Step 3. After putting on your clothes, go out and visit the park or nearby forest. While walking breathe in to your heart the colors of the trees. Hold your breath, feel your heart expanding and then breathe out from your legs to the ground. Take the rhythm of four steps for your breathing. Continue this conscious breathing and walking for 20 min.

Step 4. Drink one or two cups of homemade bilberry soup. Here is one good recipe for that.

Step 5. Prepare the herbal foot bath. If you are already a journeyman-level Forest Loller, you have been collecting your bilberry, birch and raspberry leaves and willow bark previous spring. And you have taken care that the Moon was at an appropriate point while you were collecting the leaves. You have dried the leaves and bark with the sea salt and pocketed them. Or you have to buy these ingredients from health stores or market places…


Now put the foot bath ingredients and sea salt in a washbasin. Pour in two litres of boiling water. Let it cool about five minutes. Oh by the way! For one herbal bath you need a half handful of bilberry leaves. Two handfuls of birch leaves. A handful of raspberry leaves. Half handfuls of willow bark. And 6 tablespoons of sea salt.


Step 6. Rub your hands together enthusiastically for a moment. Think at the same time – bath makes my feet sing and smile. Put your feet in the hot water. Take a deep breath and relax. If anything comes to your mind let it go slowly while breathing out. Enjoy for 10 – 15 minutes.


Step 7. Dry your feet. If you like, rub a bit of balm made of spruce resin on your feet. Pull on your woolen socks. Say thank you to yourself. Enjoy a couple of glasses of bilberry juice.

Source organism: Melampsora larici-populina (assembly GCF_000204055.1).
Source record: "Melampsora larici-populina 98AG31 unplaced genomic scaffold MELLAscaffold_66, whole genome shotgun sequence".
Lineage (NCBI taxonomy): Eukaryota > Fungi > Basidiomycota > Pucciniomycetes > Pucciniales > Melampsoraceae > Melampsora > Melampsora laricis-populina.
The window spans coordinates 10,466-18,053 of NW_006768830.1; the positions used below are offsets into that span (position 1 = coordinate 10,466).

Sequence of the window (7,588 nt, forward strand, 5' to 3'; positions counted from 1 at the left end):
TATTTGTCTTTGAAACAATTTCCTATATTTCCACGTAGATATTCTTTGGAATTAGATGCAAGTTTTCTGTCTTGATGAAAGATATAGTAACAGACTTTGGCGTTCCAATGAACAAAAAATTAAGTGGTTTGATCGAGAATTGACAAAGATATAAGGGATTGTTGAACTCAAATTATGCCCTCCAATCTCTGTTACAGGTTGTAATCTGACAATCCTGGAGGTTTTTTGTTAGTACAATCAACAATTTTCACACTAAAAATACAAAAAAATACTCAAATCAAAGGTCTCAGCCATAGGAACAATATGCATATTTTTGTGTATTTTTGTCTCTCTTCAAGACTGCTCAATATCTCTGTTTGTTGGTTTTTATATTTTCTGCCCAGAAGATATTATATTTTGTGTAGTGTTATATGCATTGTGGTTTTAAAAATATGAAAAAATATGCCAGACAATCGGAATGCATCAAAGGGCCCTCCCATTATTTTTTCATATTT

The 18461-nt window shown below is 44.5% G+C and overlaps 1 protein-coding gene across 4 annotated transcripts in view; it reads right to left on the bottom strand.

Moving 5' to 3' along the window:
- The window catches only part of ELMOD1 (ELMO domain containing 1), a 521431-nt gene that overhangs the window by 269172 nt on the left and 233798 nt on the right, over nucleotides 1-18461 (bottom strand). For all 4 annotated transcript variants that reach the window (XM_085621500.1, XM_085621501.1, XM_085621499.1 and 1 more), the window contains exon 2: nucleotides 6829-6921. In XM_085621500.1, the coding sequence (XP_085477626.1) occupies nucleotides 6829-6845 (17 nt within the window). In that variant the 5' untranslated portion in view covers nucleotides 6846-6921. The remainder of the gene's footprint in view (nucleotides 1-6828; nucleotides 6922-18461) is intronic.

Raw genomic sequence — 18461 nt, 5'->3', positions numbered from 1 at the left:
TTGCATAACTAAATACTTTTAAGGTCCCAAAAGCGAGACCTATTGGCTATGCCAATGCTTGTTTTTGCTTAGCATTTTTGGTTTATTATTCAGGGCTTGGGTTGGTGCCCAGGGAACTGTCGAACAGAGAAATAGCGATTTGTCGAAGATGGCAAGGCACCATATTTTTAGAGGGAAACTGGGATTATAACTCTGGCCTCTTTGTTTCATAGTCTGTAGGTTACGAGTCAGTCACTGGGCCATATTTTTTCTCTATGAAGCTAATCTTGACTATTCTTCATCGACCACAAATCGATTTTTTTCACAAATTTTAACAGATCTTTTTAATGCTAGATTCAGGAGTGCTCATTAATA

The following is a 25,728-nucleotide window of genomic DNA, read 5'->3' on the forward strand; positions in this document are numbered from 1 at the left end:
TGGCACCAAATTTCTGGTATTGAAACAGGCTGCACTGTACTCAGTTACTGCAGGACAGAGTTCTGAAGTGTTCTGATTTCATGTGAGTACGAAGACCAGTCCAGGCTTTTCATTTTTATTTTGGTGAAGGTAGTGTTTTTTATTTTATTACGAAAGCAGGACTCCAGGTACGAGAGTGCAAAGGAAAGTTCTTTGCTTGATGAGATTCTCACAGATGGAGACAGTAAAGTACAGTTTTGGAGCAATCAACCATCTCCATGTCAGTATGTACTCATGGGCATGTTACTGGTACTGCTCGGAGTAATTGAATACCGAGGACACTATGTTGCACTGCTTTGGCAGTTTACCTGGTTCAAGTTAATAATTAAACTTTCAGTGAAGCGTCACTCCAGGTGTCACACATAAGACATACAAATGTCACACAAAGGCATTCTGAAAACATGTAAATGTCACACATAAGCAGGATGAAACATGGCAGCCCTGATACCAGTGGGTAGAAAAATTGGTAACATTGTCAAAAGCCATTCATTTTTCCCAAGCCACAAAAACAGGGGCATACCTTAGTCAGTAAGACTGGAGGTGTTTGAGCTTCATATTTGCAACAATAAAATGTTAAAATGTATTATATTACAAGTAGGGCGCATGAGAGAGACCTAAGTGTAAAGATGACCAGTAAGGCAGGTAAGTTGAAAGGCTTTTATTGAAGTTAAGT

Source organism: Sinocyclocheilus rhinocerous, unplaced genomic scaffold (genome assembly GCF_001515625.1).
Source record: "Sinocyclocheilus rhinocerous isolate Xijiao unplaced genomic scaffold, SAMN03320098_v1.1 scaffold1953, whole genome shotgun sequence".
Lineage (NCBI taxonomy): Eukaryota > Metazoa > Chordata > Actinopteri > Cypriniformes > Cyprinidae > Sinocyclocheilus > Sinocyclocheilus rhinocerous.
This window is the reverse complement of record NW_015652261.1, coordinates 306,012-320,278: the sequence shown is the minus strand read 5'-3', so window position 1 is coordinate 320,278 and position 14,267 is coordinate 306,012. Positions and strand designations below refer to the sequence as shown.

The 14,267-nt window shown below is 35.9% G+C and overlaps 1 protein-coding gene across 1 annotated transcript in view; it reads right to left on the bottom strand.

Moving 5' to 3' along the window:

Step 8. Jump to bed and take a nap. And before falling asleep make a decision: I will have this kind of a day once a month.

No let’s just enjoy our Bilberry Day!

Mirja “ForestLoller” Nylander is a slow life entrepreneur who enthusiastically researches what the forests have to offer for our natural wellbeing. She is an easy to get along and encouraging green-care coach and mentor.

She is a wild nature expert working on her PhD about forests and wellbeing. She is currently producing services for those who want simple steps for long term empowerment and for those who want to lighten their emotional footprint.

She is a founder of Forest Lolling method that helps busy and stressed people to relax and find their inner peace in simple ways by using e.g. TreeBreathing and ColourBreathing (13 colours). These and 13 other skills she teaches and guides in her books, webinars, lollinars, courses and other events.

More information: Mirja`s “Metsäkellijän kellauksia” blogMetsäkellijät / Forest Lollers Facebook pages“Light green” YouTube video and “Forest Lolling” YouTube video. (Links only in Finnish)

Note! Bilberry (Vaccinium myrtillus) is a species that grows in Scandinavia. Blueberry on the other hand is a Northern American species. Nutrients containing these species differ a little.

Despite this I will use the name “blueberry” in my future posts. The reason for this is that “blueberry” is far more common name  and widely used when refering to this delicious berry.